What it means to love, to achieve, and to serve

AD maiorem Dei gloriam, the Latin motto of the Jesuits which means “For the greater Glory of God,” is a phrase that we often use to express our motive when we serve other people. It’s a phrase that some celebrities even use to convey their gratitude to God for their achievements. It’s a saying that helps us become grounded on the fundamental reason for any humanitarian or charitable acts that we perform.

But are we genuinely expressing these words? Are we truly doing any works of mercy for the greater glory of God?

Saying these words might be like saying the mundane greeting and response, “Good Morning! How are you?” I’m good, and you?” They sound well, but they may not necessarily show true feelings.

We encounter this expression in today’s Gospel on the story of the Raising of Lazarus. When Martha and Mary sent a word to Jesus that his friend, Lazarus, was ill, Jesus’ response was, “This illness is not to end in death, but is for the glory of God.” And when he raised Lazarus from the dead, Jesus asked Martha, “Did I tell you that if you believe you will see the glory of God?”

Indeed, whatever miracle that Jesus did, it was all for the glory of his Father. In the end, even his death was all for God’s glory.

We might want to convey this pure intention again in any responsibility, job, or volunteer work we fulfill. Even the responsibility of taking care of our children—sending them to school or accompanying them to sports, dances, field trips, and other extra-curricular activities—must be done with this motive of doing everything for God’s glory.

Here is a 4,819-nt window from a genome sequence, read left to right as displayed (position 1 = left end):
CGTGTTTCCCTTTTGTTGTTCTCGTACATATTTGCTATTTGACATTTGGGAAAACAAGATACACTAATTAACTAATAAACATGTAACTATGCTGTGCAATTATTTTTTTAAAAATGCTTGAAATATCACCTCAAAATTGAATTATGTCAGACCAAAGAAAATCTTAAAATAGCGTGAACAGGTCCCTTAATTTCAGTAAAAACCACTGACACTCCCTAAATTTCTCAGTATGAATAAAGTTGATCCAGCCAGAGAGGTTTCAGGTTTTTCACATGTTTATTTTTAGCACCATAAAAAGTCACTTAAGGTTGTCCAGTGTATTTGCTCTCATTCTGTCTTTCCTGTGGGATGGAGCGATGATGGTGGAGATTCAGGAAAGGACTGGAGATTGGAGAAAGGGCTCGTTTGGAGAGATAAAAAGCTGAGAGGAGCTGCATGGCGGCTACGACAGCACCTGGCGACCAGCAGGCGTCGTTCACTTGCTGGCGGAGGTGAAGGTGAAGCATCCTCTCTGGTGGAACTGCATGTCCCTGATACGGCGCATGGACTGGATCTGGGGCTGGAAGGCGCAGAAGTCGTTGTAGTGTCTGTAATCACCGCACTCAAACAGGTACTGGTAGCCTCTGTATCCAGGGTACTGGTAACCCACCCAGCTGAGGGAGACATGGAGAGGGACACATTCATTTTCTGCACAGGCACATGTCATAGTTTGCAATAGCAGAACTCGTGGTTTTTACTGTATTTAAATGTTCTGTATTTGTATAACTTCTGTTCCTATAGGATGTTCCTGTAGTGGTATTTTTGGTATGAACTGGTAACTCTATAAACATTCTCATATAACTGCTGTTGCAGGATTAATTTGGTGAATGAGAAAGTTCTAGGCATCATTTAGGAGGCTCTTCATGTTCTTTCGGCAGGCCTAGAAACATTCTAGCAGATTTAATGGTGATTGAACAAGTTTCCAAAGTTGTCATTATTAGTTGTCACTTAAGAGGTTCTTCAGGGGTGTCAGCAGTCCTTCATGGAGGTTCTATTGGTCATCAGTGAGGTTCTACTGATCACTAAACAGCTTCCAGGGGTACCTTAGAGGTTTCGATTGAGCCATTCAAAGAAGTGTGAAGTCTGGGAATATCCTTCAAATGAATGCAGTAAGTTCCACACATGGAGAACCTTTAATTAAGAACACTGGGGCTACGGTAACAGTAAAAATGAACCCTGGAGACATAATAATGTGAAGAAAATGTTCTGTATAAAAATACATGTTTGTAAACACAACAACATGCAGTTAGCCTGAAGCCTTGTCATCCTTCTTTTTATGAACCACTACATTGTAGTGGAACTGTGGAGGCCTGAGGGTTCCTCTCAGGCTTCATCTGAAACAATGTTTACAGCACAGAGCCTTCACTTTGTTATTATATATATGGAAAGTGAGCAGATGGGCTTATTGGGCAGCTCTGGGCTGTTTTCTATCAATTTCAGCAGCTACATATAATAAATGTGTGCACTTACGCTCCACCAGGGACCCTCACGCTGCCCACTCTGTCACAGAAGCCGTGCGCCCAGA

Ad maiorem Dei gloriam is rooted in profound gratitude to our Creator whose providence, mercy, and love exceed any human understanding. And so, anything that we try to do must flow out of our reciprocity to God’s mysterious love for us. Yes, we must center all motives and activities on God, and we must exercise any plan or realize any vision for His glory.

It’s what St. Paul means in Romans 8:8-11:  “But you are not in the flesh; on the contrary, you are in the spirit, if only the Spirit of God dwells in you…If the Spirit of the one who raised Jesus from the dead dwells in you, the one who raised Christ from the dead will give life to your mortal bodies also, through his Spirit dwelling in you.” In other words, all our actions come from the Spirit of Christ dwelling in us; any egotistical forces are not from the Spirit of Christ.

As we conclude the Lenten season, let’s reflect and review our motives for doing services to others. Are they born out of our genuine love for God and the fulfillment of His will? Are we doing them in the Spirit of Christ that dwells in us? Are our minds and hearts filled with gratitude to God, allowing us to give ourselves freely generously to others?

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From a Filipino immigrant family, Reverend Rodel G. Balagtas was ordained to the priesthood from St. John’s Seminary in 1991. He served as Associate Pastor at St. Augustine, Culver City (1991-1993); St. Martha, Valinda (1993-1999); and St. Joseph the Worker, Canoga Park (1999-2001). In 2001, he served as Administrator Pro Tem of St. John Neumann in Santa Maria, CA, until his appointment as pastor of ImmAaculate Heart of Mary, Los Angeles, in 2002, which lasted 12 years. His term as Associate Director of Pastoral Field Education at St. John’s Seminary began in July 2014.

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